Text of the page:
Day 24: Thursday 22nd June: Another day another great gorge 

From: Barnett River Gorge

To: Manning Gorge

Author: Mr A

All gorged out? No not yet. This was a cracker again today. After navigating out of last night’s camp without causing damage to the mobile apartment…phew…we turned our nose westwards again on the Gibb. The road is in better shape on this section. Some corrugations but nothing like what we experienced from El Questro to the Drysdale Sation turn off. No sharp “cut your tyres as soon as look as you” rocks…corrugations still but sandier. We think the grader might have come through as well. 

We pulled into Mount Barnett Road House and got our day pass for Manning gorge (’tis privately owned), thinking we wouldn’t camp here given it was a mere 3.4 on WikiCamps (our cut off point usually 3.5), but after a longish walk into the gorge and then a swim and a bake, we found our fresh water tap was not spewing forth the good stuff. We decided to try changing the filter, and got so far, then stuck. A kindly neighbouring van man helped us get it off (I can do it next time!) and still the fresh tap wasn’t working. Ah he said “that will be a fuse then”. Sure enough one of our fuses had been dislodged. So all sorted. People are so friendly and helpful on these camps. It’s a great atmosphere. So after a few beers together we ended up staying here the night (or long term parking as our neighbours termed it).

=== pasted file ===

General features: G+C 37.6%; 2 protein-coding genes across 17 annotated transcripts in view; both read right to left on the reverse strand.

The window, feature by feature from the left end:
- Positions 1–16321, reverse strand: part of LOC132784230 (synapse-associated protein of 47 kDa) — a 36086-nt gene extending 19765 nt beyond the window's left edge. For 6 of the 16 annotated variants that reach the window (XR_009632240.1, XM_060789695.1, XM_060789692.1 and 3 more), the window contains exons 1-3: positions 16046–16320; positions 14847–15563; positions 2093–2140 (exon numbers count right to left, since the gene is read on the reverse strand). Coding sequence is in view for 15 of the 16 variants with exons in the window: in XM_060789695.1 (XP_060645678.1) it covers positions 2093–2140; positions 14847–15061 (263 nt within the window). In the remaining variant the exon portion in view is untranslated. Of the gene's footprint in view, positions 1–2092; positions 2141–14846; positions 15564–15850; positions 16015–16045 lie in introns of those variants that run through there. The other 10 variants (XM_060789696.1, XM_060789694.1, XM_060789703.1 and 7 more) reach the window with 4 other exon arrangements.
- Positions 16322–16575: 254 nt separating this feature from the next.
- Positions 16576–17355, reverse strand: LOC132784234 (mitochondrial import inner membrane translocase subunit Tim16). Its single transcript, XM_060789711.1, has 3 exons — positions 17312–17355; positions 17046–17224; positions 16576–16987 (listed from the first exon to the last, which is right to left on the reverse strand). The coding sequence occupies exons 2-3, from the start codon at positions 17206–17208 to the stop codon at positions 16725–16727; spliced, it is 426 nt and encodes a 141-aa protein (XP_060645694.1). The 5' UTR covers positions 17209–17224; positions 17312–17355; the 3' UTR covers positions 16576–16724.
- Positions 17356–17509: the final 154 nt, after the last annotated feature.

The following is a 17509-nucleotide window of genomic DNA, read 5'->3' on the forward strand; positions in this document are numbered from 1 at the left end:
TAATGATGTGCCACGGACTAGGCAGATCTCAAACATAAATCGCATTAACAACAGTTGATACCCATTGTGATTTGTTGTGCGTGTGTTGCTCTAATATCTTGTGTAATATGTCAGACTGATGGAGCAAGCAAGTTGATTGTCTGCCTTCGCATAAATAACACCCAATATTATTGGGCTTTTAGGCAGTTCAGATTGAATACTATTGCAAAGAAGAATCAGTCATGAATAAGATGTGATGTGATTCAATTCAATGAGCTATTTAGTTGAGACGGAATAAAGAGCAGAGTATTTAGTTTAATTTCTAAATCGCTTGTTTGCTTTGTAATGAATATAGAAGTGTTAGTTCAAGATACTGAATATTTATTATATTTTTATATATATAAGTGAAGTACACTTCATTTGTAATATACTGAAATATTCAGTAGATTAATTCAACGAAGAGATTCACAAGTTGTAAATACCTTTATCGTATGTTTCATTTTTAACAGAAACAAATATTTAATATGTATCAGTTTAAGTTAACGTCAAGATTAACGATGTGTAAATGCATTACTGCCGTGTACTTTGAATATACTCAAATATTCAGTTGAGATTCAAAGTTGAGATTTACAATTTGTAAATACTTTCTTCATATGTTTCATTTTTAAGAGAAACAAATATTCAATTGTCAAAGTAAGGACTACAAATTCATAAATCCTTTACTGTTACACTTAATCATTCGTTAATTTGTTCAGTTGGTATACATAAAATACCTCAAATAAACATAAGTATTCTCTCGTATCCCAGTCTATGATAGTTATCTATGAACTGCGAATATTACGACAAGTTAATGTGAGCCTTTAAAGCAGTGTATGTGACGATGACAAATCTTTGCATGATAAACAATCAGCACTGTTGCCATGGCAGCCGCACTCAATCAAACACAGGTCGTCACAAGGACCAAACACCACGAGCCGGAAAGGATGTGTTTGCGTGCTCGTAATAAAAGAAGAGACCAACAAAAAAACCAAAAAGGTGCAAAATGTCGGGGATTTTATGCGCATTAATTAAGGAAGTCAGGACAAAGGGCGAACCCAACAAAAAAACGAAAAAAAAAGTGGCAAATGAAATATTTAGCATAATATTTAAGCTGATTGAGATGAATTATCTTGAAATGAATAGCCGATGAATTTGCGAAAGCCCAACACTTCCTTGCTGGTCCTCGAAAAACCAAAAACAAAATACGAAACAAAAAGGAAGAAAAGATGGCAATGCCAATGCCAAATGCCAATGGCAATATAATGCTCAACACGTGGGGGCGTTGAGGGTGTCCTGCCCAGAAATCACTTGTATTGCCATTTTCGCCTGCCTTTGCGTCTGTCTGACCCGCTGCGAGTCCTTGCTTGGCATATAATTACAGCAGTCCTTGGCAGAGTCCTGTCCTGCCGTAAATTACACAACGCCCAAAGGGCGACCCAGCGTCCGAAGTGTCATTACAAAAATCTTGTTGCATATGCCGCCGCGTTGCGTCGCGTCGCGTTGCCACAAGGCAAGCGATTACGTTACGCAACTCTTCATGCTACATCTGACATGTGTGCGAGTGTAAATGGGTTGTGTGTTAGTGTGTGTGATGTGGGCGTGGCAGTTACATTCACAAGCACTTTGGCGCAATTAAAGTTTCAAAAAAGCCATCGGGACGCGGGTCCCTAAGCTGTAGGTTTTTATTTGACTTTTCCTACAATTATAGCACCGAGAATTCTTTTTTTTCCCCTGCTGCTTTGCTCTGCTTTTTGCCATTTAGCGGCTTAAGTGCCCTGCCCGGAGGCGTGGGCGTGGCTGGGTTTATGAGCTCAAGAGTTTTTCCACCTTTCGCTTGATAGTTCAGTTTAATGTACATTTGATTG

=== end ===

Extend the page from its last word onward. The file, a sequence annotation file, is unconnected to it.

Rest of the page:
But back to the gorge walk. It was a hot one – no, not the ‘backpackers-walking-in-their-bikinis-and-boots’ hot, the temperature, of course. A fantastic swimming hole awaited us, framed by a picture-perfect waterfall. It was simply wonderful. A feta cheese and beetroot wrap (sheep cheese of course, given madam’s dietary needs), and a lovely cup of herbal lemongrass and ginger tea and we were set. 



So dinner was another magnificent concoction from Mrs A, a gnocchi based dish with a chicken and chorizo in a tomato, ginger and garlic sauce. A Barossa Shiraz just kept it company nicely. Now we will take the rest of the bottle down to our neighbour’s campfire and exchange travel stories, and tips of how to live and love life on the road. 

Leave a Reply

Your email address will not be published. Required fields are marked *